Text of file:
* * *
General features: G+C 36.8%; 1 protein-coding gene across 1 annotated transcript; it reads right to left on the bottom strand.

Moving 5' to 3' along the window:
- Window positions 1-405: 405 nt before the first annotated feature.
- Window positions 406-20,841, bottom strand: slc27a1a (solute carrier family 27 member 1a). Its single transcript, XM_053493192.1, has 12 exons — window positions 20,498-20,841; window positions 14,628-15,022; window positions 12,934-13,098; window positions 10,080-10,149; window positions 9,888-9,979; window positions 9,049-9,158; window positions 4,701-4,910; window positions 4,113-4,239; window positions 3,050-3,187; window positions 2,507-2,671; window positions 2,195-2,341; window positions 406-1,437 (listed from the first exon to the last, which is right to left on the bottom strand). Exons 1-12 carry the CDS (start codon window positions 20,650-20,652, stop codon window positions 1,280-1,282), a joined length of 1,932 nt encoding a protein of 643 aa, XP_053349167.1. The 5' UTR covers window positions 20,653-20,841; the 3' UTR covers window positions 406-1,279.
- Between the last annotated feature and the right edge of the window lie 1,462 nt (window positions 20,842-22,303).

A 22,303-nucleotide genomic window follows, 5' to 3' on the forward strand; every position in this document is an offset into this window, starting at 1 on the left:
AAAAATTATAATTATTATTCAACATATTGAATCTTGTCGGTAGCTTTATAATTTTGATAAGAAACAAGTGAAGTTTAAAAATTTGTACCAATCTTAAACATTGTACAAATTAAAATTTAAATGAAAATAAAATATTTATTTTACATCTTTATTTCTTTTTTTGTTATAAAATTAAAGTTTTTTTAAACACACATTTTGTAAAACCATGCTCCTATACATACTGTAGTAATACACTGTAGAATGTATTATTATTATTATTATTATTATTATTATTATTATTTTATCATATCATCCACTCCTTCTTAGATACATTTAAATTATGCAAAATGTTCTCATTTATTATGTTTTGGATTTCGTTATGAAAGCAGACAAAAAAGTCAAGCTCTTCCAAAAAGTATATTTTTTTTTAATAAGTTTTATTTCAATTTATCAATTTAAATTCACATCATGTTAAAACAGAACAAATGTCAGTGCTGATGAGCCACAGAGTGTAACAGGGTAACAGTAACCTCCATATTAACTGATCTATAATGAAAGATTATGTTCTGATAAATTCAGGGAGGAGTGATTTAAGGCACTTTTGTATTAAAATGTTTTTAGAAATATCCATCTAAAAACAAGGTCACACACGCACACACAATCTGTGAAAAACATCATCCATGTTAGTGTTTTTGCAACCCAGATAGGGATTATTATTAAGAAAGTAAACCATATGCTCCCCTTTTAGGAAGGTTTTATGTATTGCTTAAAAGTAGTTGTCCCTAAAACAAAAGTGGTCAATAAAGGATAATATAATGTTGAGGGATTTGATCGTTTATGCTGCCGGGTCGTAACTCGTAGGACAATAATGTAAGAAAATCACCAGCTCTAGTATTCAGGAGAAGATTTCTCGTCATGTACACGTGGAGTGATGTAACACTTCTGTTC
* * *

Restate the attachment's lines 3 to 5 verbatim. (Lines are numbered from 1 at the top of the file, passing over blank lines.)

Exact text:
- Window positions 1-405: 405 nt before the first annotated feature.
- Window positions 406-20,841, bottom strand: slc27a1a (solute carrier family 27 member 1a). Its single transcript, XM_053493192.1, has 12 exons — window positions 20,498-20,841; window positions 14,628-15,022; window positions 12,934-13,098; window positions 10,080-10,149; window positions 9,888-9,979; window positions 9,049-9,158; window positions 4,701-4,910; window positions 4,113-4,239; window positions 3,050-3,187; window positions 2,507-2,671; window positions 2,195-2,341; window positions 406-1,437 (listed from the first exon to the last, which is right to left on the bottom strand). Exons 1-12 carry the CDS (start codon window positions 20,650-20,652, stop codon window positions 1,280-1,282), a joined length of 1,932 nt encoding a protein of 643 aa, XP_053349167.1. The 5' UTR covers window positions 20,653-20,841; the 3' UTR covers window positions 406-1,279.
- Between the last annotated feature and the right edge of the window lie 1,462 nt (window positions 20,842-22,303).